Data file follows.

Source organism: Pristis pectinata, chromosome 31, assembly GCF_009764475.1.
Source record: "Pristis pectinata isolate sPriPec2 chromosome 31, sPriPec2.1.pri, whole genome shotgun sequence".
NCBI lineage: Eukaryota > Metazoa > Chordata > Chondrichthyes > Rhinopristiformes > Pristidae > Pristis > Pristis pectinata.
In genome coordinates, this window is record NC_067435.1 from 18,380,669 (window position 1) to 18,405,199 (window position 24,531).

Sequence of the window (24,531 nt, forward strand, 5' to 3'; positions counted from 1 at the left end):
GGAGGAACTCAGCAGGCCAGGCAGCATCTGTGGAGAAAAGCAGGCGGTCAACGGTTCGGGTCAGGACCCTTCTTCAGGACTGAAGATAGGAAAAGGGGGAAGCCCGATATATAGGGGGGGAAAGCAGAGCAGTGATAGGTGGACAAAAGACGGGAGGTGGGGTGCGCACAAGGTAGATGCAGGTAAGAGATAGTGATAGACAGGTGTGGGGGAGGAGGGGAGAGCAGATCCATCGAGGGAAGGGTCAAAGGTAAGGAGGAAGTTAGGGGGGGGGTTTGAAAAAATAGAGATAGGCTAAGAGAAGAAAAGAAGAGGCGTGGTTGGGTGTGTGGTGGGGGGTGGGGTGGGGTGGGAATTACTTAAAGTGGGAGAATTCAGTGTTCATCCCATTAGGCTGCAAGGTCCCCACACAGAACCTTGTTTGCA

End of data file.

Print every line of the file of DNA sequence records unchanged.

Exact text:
Source organism: Pristis pectinata, chromosome 31, assembly GCF_009764475.1.
Source record: "Pristis pectinata isolate sPriPec2 chromosome 31, sPriPec2.1.pri, whole genome shotgun sequence".
NCBI lineage: Eukaryota > Metazoa > Chordata > Chondrichthyes > Rhinopristiformes > Pristidae > Pristis > Pristis pectinata.
In genome coordinates, this window is record NC_067435.1 from 18,380,669 (window position 1) to 18,405,199 (window position 24,531).

Sequence of the window (24,531 nt, forward strand, 5' to 3'; positions counted from 1 at the left end):
GGAGGAACTCAGCAGGCCAGGCAGCATCTGTGGAGAAAAGCAGGCGGTCAACGGTTCGGGTCAGGACCCTTCTTCAGGACTGAAGATAGGAAAAGGGGGAAGCCCGATATATAGGGGGGGAAAGCAGAGCAGTGATAGGTGGACAAAAGACGGGAGGTGGGGTGCGCACAAGGTAGATGCAGGTAAGAGATAGTGATAGACAGGTGTGGGGGAGGAGGGGAGAGCAGATCCATCGAGGGAAGGGTCAAAGGTAAGGAGGAAGTTAGGGGGGGGGTTTGAAAAAATAGAGATAGGCTAAGAGAAGAAAAGAAGAGGCGTGGTTGGGTGTGTGGTGGGGGGTGGGGTGGGGTGGGAATTACTTAAAGTGGGAGAATTCAGTGTTCATCCCATTAGGCTGCAAGGTCCCCACACAGAACCTTGTTTGCA